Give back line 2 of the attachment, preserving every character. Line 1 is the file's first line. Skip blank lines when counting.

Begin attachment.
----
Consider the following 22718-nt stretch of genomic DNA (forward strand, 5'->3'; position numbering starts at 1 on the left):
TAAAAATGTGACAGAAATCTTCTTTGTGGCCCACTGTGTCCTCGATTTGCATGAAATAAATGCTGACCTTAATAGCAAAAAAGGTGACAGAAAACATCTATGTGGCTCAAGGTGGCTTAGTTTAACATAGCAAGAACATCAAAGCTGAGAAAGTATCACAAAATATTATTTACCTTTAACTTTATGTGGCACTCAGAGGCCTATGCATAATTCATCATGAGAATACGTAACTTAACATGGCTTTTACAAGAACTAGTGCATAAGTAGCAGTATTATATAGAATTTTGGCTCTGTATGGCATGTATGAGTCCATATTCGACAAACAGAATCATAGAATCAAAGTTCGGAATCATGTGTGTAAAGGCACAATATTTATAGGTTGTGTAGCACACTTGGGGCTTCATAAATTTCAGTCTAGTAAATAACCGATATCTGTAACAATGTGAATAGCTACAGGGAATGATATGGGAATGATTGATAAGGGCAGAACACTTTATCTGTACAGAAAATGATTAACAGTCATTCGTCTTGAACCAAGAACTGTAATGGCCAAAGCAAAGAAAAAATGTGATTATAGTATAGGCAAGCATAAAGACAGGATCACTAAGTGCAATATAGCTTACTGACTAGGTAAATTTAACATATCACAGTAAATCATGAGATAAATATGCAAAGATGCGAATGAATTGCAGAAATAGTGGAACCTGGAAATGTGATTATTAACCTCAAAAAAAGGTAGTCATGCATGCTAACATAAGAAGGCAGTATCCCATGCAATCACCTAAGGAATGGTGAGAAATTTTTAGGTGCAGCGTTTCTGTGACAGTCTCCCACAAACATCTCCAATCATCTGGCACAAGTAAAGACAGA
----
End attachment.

TAAAAATGTGACAGAAATCTTCTTTGTGGCCCACTGTGTCCTCGATTTGCATGAAATAAATGCTGACCTTAATAGCAAAAAAGGTGACAGAAAACATCTATGTGGCTCAAGGTGGCTTAGTTTAACATAGCAAGAACATCAAAGCTGAGAAAGTATCACAAAATATTATTTACCTTTAACTTTATGTGGCACTCAGAGGCCTATGCATAATTCATCATGAGAATACGTAACTTAACATGGCTTTTACAAGAACTAGTGCATAAGTAGCAGTATTATATAGAATTTTGGCTCTGTATGGCATGTATGAGTCCATATTCGACAAACAGAATCATAGAATCAAAGTTCGGAATCATGTGTGTAAAGGCACAATATTTATAGGTTGTGTAGCACACTTGGGGCTTCATAAATTTCAGTCTAGTAAATAACCGATATCTGTAACAATGTGAATAGCTACAGGGAATGATATGGGAATGATTGATAAGGGCAGAACACTTTATCTGTACAGAAAATGATTAACAGTCATTCGTCTTGAACCAAGAACTGTAATGGCCAAAGCAAAGAAAAAATGTGATTATAGTATAGGCAAGCATAAAGACAGGATCACTAAGTGCAATATAGCTTACTGACTAGGTAAATTTAACATATCACAGTAAATCATGAGATAAATATGCAAAGATGCGAATGAATTGCAGAAATAGTGGAACCTGGAAATGTGATTATTAACCTCAAAAAAAGGTAGTCATGCATGCTAACATAAGAAGGCAGTATCCCATGCAATCACCTAAGGAATGGTGAGAAATTTTTAGGTGCAGCGTTTCTGTGACAGTCTCCCACAAACATCTCCAATCATCTGGCACAAGTAAAGACAGA